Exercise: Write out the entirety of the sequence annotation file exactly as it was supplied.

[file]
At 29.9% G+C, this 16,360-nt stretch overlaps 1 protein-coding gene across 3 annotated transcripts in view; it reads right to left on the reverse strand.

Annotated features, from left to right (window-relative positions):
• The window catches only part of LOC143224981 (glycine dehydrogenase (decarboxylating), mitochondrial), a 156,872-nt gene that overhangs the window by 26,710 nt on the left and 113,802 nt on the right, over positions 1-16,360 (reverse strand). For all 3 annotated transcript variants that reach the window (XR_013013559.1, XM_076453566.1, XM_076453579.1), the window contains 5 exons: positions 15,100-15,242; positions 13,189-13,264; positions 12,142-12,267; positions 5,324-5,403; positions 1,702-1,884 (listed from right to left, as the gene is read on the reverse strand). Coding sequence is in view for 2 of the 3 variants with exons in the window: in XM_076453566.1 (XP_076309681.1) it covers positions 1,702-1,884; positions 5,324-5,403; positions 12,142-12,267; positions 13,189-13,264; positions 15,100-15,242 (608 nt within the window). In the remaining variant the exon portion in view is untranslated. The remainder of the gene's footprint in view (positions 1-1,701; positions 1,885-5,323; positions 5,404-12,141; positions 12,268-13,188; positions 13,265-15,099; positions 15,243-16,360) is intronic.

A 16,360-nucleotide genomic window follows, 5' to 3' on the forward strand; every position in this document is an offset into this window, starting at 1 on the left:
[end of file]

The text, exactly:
At 29.9% G+C, this 16,360-nt stretch overlaps 1 protein-coding gene across 3 annotated transcripts in view; it reads right to left on the reverse strand.

Annotated features, from left to right (window-relative positions):
• The window catches only part of LOC143224981 (glycine dehydrogenase (decarboxylating), mitochondrial), a 156,872-nt gene that overhangs the window by 26,710 nt on the left and 113,802 nt on the right, over positions 1-16,360 (reverse strand). For all 3 annotated transcript variants that reach the window (XR_013013559.1, XM_076453566.1, XM_076453579.1), the window contains 5 exons: positions 15,100-15,242; positions 13,189-13,264; positions 12,142-12,267; positions 5,324-5,403; positions 1,702-1,884 (listed from right to left, as the gene is read on the reverse strand). Coding sequence is in view for 2 of the 3 variants with exons in the window: in XM_076453566.1 (XP_076309681.1) it covers positions 1,702-1,884; positions 5,324-5,403; positions 12,142-12,267; positions 13,189-13,264; positions 15,100-15,242 (608 nt within the window). In the remaining variant the exon portion in view is untranslated. The remainder of the gene's footprint in view (positions 1-1,701; positions 1,885-5,323; positions 5,404-12,141; positions 12,268-13,188; positions 13,265-15,099; positions 15,243-16,360) is intronic.

A 16,360-nucleotide genomic window follows, 5' to 3' on the forward strand; every position in this document is an offset into this window, starting at 1 on the left: